A Fisher free throw drew 'Nova to within 64-60.  A Sutton layup pulled the Wildcats to 62-60 with 1:21 left.  Still breathing.  Sutton fouled out with 55 seconds to play, leaving Wright with no post players.  George Mason increased its lead to 67-63 with 47 seconds left.

Wayns came up with a huge triple, slashing the lead to 67-66 with 41 seconds to go and providing some hope.  Armwood fouled Sherrod Wright, who made one of two free throws, and Mason was clinging to a 68-66 lead.  Cheek rebounded the miss, and Armwood worked his magic.

Of course, George Mason had the final shot, trailing by one with 17 seconds to play, but were never even able to launch a shot.  Heartbreak city.

Sights and Sounds

The George Mason pep band made the trip (Villanova's did not) and made the atmosphere as lively and fun, as an empty venue could be.  The bandleader was highly conspicuous, and the band played an eclectic mix of songs, such as Michael Jackson's "Thriller" (obviously, not a single member of the band was even alive when that song was out), and "Sell Out" by Reel Big Fish (a ska song which is well-suited for pep bands, with all of the brass).

The George Mason Patriot also appeared (the Wildcat wasn't there, or at least was not shown on camera).  The Patriot - while dressed in 18th-century garb to honor the historical George Mason, a Founding Father -  has his entire face colored one half green and one gold, and it would be a better mascot without the face paint.

Many of their fans, unsurprisingly, wore shirts commemorating its 2006 Final Four appearance.  They were having a great time until the last 17 seconds - and hopefully, Mason will win at least one game in San Juan, for those who made the trip from Northern Virginia.

Final ironic note:

Ironic because Sumpter was mentioned earlier in the post, Reynolds surpassed both Sumpter, and the legendary Paul Arizin, Villanova's Hall of Famer, on the school's all-time scoring list today.  Reynolds has now recorded 1,660 points in his career, and is currently ranked 12th.  The next stop is Larry Hennessey, who played from 1950-53, with 1,737 points.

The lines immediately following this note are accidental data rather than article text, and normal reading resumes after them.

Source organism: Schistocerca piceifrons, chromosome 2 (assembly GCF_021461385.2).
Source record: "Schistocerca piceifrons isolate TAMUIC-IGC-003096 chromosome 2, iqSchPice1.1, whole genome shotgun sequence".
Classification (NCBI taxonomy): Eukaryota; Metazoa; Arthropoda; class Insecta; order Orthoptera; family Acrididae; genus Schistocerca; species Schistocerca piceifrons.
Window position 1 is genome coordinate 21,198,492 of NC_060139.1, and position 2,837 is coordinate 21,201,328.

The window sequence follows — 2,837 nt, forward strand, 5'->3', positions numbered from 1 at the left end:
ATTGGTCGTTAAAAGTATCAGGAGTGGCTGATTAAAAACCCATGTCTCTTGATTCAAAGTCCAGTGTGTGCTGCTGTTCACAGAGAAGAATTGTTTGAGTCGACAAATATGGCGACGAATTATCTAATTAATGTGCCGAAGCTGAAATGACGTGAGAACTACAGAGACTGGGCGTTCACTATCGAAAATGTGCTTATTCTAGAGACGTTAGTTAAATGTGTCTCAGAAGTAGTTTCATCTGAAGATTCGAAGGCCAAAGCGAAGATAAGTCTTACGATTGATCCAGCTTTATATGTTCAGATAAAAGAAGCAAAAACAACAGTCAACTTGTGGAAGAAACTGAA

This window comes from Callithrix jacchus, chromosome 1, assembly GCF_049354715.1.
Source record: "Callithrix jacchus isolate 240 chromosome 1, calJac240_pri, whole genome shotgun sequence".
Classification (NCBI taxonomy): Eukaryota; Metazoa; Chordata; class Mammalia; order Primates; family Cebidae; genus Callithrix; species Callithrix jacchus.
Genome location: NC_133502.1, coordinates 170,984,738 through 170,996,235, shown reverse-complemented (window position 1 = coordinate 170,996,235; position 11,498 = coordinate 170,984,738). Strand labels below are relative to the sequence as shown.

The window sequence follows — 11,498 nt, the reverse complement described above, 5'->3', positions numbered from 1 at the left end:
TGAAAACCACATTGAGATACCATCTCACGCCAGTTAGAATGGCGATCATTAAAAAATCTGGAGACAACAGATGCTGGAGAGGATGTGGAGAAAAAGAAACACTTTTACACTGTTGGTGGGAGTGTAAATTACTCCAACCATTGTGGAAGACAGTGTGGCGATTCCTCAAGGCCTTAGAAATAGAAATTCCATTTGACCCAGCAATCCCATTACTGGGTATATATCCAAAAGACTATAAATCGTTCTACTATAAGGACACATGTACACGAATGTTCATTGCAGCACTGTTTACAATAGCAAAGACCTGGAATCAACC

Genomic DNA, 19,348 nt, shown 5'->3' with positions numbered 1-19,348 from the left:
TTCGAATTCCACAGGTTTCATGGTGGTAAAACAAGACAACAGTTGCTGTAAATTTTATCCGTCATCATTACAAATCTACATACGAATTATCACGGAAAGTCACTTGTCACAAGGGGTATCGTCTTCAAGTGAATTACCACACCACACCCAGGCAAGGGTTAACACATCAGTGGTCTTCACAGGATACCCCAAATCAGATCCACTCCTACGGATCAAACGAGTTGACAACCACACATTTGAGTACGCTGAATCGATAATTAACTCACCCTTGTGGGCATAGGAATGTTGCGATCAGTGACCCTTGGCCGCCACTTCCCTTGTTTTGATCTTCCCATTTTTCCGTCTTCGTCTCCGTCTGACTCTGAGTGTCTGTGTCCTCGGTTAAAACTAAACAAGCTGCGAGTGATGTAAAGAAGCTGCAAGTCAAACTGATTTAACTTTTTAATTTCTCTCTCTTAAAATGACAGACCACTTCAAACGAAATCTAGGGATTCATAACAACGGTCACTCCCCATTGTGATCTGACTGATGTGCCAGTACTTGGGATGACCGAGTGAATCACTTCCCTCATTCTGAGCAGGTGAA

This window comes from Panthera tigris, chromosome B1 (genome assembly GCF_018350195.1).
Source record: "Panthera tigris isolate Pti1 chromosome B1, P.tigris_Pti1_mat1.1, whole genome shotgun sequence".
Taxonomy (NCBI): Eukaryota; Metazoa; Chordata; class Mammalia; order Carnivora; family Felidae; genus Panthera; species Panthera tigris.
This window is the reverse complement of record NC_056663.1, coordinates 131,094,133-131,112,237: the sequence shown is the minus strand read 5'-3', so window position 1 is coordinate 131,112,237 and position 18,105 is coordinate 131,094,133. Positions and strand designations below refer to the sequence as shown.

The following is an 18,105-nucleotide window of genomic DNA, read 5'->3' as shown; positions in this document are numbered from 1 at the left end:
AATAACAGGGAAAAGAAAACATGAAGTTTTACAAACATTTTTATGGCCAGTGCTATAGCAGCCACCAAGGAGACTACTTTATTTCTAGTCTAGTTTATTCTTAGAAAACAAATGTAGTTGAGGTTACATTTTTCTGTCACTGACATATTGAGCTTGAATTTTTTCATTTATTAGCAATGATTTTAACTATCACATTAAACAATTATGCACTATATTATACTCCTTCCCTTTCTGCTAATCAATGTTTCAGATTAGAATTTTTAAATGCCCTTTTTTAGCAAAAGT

The Wildcats will now take on Dayton at 3 PM tomorrow, in the semifinals, also on ESPNU.  The Flyers outlasted Georgia Tech, 63-59, in the early game.   I'll have a full recap after the game.

Go Wildcats!


Wednesday, November 18, 2009

Preview - George Mason at O'Reilly Auto Parts Puerto Rico Classic, Thursday, November 20, 2 PM, ESPNU

To the Villanova Wildcats faithful-

The #5 Wildcats (2-0 overall) are enjoying the tropical temperatures of the Carribean Sea this week, as they travel to the eight-team, O'Reilly Auto Parts Puerto Rico Classic.

Here is a concise preview of the quarterfinal game, against George Mason, of the Colonial Athletic Association (CAA).  It will take place at 2 PM, and will be televised on ESPNU.

The Viewpoint on the George Mason Patriots

George Mason is a highly dangerous mid-major program, one of the most threatening in the nation, in fact.  For this basketball enthusiast, I will always have a soft spot for George Mason due to its incredible Cinderella run in the 2006 NCAA tournament, when they reached the Final Four as a #11 seed.  Along with LSU in 1986, George Mason holds the distinction of being the lowest seed in NCAA tournament history to successfully embark upon the metaphorical Road to the Final Four.